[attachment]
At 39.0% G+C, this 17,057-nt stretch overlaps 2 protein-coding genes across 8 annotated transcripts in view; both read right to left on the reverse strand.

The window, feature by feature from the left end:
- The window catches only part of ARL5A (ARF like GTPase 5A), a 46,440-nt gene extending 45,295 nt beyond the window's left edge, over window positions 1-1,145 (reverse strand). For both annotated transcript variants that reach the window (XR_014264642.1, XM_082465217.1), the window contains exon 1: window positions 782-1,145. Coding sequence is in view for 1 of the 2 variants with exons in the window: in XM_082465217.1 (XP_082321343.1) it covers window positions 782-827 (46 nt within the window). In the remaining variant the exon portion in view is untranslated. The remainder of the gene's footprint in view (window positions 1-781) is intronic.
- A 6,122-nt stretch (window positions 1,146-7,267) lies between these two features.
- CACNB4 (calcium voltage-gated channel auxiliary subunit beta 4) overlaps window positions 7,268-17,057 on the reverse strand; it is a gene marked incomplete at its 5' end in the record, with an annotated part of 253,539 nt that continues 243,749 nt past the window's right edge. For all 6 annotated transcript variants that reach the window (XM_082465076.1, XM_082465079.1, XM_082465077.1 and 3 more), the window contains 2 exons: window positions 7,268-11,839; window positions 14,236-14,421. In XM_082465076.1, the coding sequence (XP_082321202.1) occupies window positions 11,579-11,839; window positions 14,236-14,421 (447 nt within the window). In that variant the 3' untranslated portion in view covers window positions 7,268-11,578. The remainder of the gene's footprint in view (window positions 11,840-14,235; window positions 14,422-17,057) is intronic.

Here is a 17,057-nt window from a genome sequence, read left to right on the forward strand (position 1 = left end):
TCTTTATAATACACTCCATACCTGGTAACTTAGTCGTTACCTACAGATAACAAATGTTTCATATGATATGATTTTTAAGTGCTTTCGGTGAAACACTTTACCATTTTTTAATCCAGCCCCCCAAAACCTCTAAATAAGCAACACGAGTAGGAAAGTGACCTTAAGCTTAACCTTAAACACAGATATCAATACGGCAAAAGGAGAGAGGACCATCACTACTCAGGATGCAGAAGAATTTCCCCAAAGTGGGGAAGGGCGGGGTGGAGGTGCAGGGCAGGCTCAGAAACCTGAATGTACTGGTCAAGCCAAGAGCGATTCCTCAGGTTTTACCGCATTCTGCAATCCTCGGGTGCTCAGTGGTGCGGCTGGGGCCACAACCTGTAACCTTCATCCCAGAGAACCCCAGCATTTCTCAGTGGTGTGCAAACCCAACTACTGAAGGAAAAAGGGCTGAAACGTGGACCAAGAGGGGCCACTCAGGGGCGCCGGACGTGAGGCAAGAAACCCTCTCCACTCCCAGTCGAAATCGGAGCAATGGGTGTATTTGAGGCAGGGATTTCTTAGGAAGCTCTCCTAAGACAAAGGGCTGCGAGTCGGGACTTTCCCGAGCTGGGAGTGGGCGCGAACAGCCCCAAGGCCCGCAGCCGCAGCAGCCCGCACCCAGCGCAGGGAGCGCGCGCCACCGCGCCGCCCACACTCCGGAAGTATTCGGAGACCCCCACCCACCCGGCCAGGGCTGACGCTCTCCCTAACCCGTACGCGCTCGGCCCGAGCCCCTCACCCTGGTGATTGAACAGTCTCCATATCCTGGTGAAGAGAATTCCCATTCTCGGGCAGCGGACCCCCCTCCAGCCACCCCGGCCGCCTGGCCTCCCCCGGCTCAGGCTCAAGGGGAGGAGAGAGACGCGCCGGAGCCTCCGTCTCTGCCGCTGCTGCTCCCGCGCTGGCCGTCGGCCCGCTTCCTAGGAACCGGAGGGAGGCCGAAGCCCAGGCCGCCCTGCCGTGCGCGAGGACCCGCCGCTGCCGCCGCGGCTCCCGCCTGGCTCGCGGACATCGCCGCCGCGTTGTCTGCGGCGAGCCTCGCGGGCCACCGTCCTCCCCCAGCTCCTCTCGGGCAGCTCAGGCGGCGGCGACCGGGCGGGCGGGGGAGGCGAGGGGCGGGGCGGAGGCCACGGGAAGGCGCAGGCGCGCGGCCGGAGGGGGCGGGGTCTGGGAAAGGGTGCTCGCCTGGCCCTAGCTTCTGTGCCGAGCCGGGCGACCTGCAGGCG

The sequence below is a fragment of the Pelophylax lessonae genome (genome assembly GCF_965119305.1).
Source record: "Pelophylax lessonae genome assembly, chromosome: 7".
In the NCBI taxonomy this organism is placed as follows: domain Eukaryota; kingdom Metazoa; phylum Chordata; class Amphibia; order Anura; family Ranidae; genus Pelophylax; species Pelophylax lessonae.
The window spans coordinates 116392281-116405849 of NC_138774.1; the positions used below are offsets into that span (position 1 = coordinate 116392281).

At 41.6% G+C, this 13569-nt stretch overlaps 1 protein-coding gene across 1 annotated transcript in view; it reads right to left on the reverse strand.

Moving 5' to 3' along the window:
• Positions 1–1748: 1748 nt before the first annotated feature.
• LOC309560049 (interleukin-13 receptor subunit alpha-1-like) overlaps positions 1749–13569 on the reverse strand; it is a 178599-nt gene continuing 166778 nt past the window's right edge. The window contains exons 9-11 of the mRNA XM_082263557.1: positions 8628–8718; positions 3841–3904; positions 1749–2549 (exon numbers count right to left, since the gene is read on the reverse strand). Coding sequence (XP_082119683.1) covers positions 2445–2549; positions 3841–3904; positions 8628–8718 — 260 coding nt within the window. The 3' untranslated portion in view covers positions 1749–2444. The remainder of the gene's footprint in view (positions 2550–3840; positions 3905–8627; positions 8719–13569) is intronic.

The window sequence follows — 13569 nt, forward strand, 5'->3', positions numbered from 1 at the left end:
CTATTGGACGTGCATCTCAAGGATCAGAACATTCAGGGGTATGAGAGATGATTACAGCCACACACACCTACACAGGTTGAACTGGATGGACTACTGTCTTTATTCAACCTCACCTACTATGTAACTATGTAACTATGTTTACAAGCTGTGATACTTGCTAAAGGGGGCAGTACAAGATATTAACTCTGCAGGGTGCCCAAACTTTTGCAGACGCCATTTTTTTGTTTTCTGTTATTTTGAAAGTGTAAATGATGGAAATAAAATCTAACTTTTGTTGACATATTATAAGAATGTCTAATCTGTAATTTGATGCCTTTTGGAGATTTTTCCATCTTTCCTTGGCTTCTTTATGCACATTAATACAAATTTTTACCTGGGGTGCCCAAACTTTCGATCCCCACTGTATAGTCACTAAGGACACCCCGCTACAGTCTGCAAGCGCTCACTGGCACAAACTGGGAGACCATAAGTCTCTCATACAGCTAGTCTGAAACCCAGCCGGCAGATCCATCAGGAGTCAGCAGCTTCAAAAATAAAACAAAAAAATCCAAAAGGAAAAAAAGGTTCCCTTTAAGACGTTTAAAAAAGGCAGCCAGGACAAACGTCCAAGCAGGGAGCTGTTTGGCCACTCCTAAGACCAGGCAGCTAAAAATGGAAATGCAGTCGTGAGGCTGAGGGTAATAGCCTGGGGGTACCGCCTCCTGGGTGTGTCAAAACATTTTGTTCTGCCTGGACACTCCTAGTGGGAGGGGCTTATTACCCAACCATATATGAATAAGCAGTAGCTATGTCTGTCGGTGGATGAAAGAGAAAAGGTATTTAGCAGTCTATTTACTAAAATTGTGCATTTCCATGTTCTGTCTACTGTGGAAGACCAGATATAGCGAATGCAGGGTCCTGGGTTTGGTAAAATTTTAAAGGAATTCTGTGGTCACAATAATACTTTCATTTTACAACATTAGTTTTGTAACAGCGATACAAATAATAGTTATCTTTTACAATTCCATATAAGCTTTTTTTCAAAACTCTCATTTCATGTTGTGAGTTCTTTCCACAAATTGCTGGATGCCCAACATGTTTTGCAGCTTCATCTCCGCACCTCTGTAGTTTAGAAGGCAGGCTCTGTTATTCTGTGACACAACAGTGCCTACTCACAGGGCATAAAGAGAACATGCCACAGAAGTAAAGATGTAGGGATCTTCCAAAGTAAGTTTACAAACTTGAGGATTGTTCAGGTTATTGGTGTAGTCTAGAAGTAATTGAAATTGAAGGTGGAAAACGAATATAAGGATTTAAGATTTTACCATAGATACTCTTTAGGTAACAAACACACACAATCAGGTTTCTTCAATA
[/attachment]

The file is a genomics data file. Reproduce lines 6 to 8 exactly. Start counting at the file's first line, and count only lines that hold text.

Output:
Here is a 17,057-nt window from a genome sequence, read left to right on the forward strand (position 1 = left end):
TCTTTATAATACACTCCATACCTGGTAACTTAGTCGTTACCTACAGATAACAAATGTTTCATATGATATGATTTTTAAGTGCTTTCGGTGAAACACTTTACCATTTTTTAATCCAGCCCCCCAAAACCTCTAAATAAGCAACACGAGTAGGAAAGTGACCTTAAGCTTAACCTTAAACACAGATATCAATACGGCAAAAGGAGAGAGGACCATCACTACTCAGGATGCAGAAGAATTTCCCCAAAGTGGGGAAGGGCGGGGTGGAGGTGCAGGGCAGGCTCAGAAACCTGAATGTACTGGTCAAGCCAAGAGCGATTCCTCAGGTTTTACCGCATTCTGCAATCCTCGGGTGCTCAGTGGTGCGGCTGGGGCCACAACCTGTAACCTTCATCCCAGAGAACCCCAGCATTTCTCAGTGGTGTGCAAACCCAACTACTGAAGGAAAAAGGGCTGAAACGTGGACCAAGAGGGGCCACTCAGGGGCGCCGGACGTGAGGCAAGAAACCCTCTCCACTCCCAGTCGAAATCGGAGCAATGGGTGTATTTGAGGCAGGGATTTCTTAGGAAGCTCTCCTAAGACAAAGGGCTGCGAGTCGGGACTTTCCCGAGCTGGGAGTGGGCGCGAACAGCCCCAAGGCCCGCAGCCGCAGCAGCCCGCACCCAGCGCAGGGAGCGCGCGCCACCGCGCCGCCCACACTCCGGAAGTATTCGGAGACCCCCACCCACCCGGCCAGGGCTGACGCTCTCCCTAACCCGTACGCGCTCGGCCCGAGCCCCTCACCCTGGTGATTGAACAGTCTCCATATCCTGGTGAAGAGAATTCCCATTCTCGGGCAGCGGACCCCCCTCCAGCCACCCCGGCCGCCTGGCCTCCCCCGGCTCAGGCTCAAGGGGAGGAGAGAGACGCGCCGGAGCCTCCGTCTCTGCCGCTGCTGCTCCCGCGCTGGCCGTCGGCCCGCTTCCTAGGAACCGGAGGGAGGCCGAAGCCCAGGCCGCCCTGCCGTGCGCGAGGACCCGCCGCTGCCGCCGCGGCTCCCGCCTGGCTCGCGGACATCGCCGCCGCGTTGTCTGCGGCGAGCCTCGCGGGCCACCGTCCTCCCCCAGCTCCTCTCGGGCAGCTCAGGCGGCGGCGACCGGGCGGGCGGGGGAGGCGAGGGGCGGGGCGGAGGCCACGGGAAGGCGCAGGCGCGCGGCCGGAGGGGGCGGGGTCTGGGAAAGGGTGCTCGCCTGGCCCTAGCTTCTGTGCCGAGCCGGGCGACCTGCAGGCG

The sequence below is a fragment of the Pelophylax lessonae genome (genome assembly GCF_965119305.1).